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Here's why you should consider a legal separation

Are there benefits to seeking a legal separation instead of divorce? Yes. In fact, a legal separation doesn't actually end your marriage. Since you haven't ended your marriage, you can often stay on your spouse's health insurance and still keep other spousal benefits.

A legal separation works well as a precursor to divorce, especially if you feel you may continue your marriage. Although the separation does allow you to split your assets and to put together a separation agreement, you could choose to move back in together and still be married later.

A legal separation protects you in the meantime. The separation order determines child custody arrangements, child support, alimony if it's to be paid, and the division of your assets. It also separates you financially from your spouse, so if he or she adds to his or her debt, you won't be held accountable for it.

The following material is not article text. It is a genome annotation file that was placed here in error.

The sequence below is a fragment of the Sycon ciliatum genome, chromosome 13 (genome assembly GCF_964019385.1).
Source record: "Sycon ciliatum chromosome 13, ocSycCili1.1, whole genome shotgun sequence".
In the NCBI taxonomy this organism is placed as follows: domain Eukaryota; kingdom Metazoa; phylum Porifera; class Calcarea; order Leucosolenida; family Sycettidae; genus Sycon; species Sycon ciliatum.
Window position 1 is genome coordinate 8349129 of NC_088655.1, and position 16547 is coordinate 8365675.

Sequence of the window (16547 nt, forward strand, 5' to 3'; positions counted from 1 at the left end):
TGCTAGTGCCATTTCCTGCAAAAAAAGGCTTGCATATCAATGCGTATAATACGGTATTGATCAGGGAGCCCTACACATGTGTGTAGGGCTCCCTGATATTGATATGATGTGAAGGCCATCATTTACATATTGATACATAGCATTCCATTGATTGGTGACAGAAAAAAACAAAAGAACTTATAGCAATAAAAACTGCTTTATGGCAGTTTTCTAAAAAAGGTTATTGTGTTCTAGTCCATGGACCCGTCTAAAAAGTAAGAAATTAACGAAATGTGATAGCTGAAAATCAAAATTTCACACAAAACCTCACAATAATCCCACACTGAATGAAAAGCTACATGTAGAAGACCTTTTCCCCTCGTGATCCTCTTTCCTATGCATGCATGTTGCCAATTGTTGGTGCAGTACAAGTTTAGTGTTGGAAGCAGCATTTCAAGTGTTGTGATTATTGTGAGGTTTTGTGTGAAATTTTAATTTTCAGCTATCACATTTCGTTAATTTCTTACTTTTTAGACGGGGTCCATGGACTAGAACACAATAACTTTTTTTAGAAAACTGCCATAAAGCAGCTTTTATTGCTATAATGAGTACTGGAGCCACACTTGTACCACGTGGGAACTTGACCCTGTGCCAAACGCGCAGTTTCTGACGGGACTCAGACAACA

A legal separation is also a beneficial choice if you are waiting to meet the 10-year Social Security benefit requirement. After a marriage lasts 10 years, the divorced spouse who is not remarried by the age of 62 is entitled to Social Security benefits. Those benefits will be either on the person's work record or 50 percent of your spouse's work record, whichever is higher. So, if your spouse greatly out-earns you, then sticking together to meet this requirement may be beneficial to you.

Our website has more information on divorces and legal separations and what they can mean for your future. Making the right decision now can influences your finances later, so it's a good idea to look into all your legal options.

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